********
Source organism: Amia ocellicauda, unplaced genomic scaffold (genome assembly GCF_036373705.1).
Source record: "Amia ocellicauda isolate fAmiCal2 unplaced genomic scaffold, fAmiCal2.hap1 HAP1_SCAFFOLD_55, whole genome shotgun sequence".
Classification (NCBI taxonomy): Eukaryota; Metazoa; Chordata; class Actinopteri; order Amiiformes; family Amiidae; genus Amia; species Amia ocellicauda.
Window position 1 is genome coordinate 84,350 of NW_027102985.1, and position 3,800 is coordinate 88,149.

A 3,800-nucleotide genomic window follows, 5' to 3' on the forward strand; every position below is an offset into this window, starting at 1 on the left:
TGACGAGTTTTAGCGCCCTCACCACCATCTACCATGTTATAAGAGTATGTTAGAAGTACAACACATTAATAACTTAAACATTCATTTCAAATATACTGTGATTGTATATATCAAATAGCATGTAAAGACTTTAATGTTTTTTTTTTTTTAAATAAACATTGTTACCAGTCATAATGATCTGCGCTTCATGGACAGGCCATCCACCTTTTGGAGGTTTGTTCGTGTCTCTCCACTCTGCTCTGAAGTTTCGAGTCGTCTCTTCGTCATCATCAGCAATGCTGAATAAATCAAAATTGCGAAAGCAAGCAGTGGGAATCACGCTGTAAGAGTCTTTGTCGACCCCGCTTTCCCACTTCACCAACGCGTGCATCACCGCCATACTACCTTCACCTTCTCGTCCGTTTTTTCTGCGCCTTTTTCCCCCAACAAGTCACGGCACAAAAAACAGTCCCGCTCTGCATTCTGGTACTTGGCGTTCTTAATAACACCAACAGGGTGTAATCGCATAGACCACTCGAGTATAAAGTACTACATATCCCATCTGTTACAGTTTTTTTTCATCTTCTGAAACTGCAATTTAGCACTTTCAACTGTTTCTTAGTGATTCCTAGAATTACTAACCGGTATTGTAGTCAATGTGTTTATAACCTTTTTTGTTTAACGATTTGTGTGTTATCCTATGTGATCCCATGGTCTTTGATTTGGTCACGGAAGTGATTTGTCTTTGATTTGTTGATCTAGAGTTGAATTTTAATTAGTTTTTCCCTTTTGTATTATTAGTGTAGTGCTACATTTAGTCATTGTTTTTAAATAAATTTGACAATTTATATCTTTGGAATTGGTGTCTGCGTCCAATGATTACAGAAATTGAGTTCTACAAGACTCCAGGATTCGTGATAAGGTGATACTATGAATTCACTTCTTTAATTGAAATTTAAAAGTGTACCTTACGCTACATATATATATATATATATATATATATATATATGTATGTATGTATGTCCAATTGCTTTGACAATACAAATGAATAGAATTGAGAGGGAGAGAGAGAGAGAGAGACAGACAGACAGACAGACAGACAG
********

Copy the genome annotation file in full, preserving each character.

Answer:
Source organism: Amia ocellicauda, unplaced genomic scaffold (genome assembly GCF_036373705.1).
Source record: "Amia ocellicauda isolate fAmiCal2 unplaced genomic scaffold, fAmiCal2.hap1 HAP1_SCAFFOLD_55, whole genome shotgun sequence".
Classification (NCBI taxonomy): Eukaryota; Metazoa; Chordata; class Actinopteri; order Amiiformes; family Amiidae; genus Amia; species Amia ocellicauda.
Window position 1 is genome coordinate 84,350 of NW_027102985.1, and position 3,800 is coordinate 88,149.

A 3,800-nucleotide genomic window follows, 5' to 3' on the forward strand; every position below is an offset into this window, starting at 1 on the left:
TGACGAGTTTTAGCGCCCTCACCACCATCTACCATGTTATAAGAGTATGTTAGAAGTACAACACATTAATAACTTAAACATTCATTTCAAATATACTGTGATTGTATATATCAAATAGCATGTAAAGACTTTAATGTTTTTTTTTTTTTAAATAAACATTGTTACCAGTCATAATGATCTGCGCTTCATGGACAGGCCATCCACCTTTTGGAGGTTTGTTCGTGTCTCTCCACTCTGCTCTGAAGTTTCGAGTCGTCTCTTCGTCATCATCAGCAATGCTGAATAAATCAAAATTGCGAAAGCAAGCAGTGGGAATCACGCTGTAAGAGTCTTTGTCGACCCCGCTTTCCCACTTCACCAACGCGTGCATCACCGCCATACTACCTTCACCTTCTCGTCCGTTTTTTCTGCGCCTTTTTCCCCCAACAAGTCACGGCACAAAAAACAGTCCCGCTCTGCATTCTGGTACTTGGCGTTCTTAATAACACCAACAGGGTGTAATCGCATAGACCACTCGAGTATAAAGTACTACATATCCCATCTGTTACAGTTTTTTTTCATCTTCTGAAACTGCAATTTAGCACTTTCAACTGTTTCTTAGTGATTCCTAGAATTACTAACCGGTATTGTAGTCAATGTGTTTATAACCTTTTTTGTTTAACGATTTGTGTGTTATCCTATGTGATCCCATGGTCTTTGATTTGGTCACGGAAGTGATTTGTCTTTGATTTGTTGATCTAGAGTTGAATTTTAATTAGTTTTTCCCTTTTGTATTATTAGTGTAGTGCTACATTTAGTCATTGTTTTTAAATAAATTTGACAATTTATATCTTTGGAATTGGTGTCTGCGTCCAATGATTACAGAAATTGAGTTCTACAAGACTCCAGGATTCGTGATAAGGTGATACTATGAATTCACTTCTTTAATTGAAATTTAAAAGTGTACCTTACGCTACATATATATATATATATATATATATATATATATGTATGTATGTATGTCCAATTGCTTTGACAATACAAATGAATAGAATTGAGAGGGAGAGAGAGAGAGAGAGACAGACAGACAGACAGACAGACAG